Georgia lawmakers violated federal voting rights law by moving black voters out and white voters in to two state House districts in 2015, according to a lawsuit filed Monday that calls the mid-decade redistricting an effort to protect white Republican incumbents. The Washington, D.C.-based Lawyers’ Committee for Civil Rights Under the Law filed the federal lawsuit against the state of Georgia on behalf of the state chapter of the NAACP and five residents of the affected districts. Secretary of State Brian Kemp, the state’s top elections official, also is named in the suit. “Lawmakers firmly placed their thumb on the scale by redrawing district boundaries in ways that would preserve their incumbency and freeze the status quo in place,” said Kristen Clarke, executive director of the Lawyers’ Committee. “They seek to disregard the demographic changes occurring across Georgia by putting pen to paper mid-decade.”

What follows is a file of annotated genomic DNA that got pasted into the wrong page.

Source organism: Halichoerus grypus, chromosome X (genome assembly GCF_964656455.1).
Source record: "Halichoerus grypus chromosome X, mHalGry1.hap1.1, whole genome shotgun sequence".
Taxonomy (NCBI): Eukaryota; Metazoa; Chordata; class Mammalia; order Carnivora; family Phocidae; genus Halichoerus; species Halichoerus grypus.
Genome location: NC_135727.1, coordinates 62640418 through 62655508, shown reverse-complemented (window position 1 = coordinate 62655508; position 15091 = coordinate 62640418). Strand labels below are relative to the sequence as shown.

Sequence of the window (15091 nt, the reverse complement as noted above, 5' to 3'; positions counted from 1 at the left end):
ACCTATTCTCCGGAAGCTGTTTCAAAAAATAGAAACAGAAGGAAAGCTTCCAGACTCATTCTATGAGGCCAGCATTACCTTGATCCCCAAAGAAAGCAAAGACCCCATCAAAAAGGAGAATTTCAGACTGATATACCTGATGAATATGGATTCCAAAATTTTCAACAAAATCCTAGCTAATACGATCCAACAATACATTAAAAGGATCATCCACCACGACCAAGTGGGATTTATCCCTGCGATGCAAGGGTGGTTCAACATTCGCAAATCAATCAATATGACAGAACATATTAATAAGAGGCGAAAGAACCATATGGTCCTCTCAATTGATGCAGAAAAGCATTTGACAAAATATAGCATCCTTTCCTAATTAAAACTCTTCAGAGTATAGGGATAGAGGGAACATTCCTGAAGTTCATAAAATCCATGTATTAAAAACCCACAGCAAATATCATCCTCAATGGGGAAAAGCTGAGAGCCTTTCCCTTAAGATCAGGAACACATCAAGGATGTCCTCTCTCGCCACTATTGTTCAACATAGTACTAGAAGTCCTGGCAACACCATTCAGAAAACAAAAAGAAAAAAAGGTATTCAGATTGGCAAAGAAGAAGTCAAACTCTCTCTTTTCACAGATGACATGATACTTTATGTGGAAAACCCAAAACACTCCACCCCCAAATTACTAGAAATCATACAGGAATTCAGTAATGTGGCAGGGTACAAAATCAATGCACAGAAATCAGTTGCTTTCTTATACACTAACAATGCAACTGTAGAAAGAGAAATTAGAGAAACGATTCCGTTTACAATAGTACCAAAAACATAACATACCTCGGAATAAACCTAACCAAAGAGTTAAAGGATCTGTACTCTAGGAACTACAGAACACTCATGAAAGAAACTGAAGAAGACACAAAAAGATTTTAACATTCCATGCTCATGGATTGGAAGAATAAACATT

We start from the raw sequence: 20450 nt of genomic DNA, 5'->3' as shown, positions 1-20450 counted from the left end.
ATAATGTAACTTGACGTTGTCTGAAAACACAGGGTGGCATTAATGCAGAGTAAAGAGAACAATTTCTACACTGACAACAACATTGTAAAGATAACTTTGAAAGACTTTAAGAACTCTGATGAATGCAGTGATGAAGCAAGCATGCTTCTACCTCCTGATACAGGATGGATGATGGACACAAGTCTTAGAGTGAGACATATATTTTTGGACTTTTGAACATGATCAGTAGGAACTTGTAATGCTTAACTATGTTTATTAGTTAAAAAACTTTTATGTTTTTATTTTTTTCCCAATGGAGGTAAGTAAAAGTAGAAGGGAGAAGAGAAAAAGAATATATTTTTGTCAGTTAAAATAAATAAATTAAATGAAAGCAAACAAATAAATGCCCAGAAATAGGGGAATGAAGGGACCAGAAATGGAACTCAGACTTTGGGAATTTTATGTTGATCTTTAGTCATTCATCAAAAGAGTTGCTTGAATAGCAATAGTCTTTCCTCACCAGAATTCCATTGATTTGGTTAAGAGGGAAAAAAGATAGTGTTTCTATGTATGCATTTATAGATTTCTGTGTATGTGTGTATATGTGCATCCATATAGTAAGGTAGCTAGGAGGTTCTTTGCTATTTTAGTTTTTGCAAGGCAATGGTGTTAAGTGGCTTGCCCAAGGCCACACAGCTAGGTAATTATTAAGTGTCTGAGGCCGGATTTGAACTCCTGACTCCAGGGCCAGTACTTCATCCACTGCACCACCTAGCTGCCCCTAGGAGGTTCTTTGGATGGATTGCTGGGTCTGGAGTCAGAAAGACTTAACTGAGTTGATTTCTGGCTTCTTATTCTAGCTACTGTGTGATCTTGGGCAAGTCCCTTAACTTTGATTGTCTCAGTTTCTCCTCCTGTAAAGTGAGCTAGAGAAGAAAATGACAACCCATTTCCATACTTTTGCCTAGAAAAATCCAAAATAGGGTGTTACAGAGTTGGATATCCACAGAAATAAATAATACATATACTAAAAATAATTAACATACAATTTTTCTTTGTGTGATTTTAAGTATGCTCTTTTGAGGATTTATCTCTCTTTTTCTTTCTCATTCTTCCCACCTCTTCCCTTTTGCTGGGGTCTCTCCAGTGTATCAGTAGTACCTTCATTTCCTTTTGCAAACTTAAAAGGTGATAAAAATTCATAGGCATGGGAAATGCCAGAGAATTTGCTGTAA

The suit filed in Atlanta asks that a three-judge panel review the redistricting changes and consider ordering lawmakers to re-draw the two targeted districts. Lawyers for the NAACP and residents also ask that no elections be held using the districts as they were drawn in 2015. State legislative elections are held every two years; the next contests would be in 2018.
Representatives for Georgia Attorney General Chris Carr and Kemp weren’t immediately available to comment on the lawsuit.
Georgia’s Constitution gives state lawmakers the authority to draw House and Senate districts “as necessary” after the U.S. Census is completed every 10 years, but courts have determined that changes between censuses also are permitted.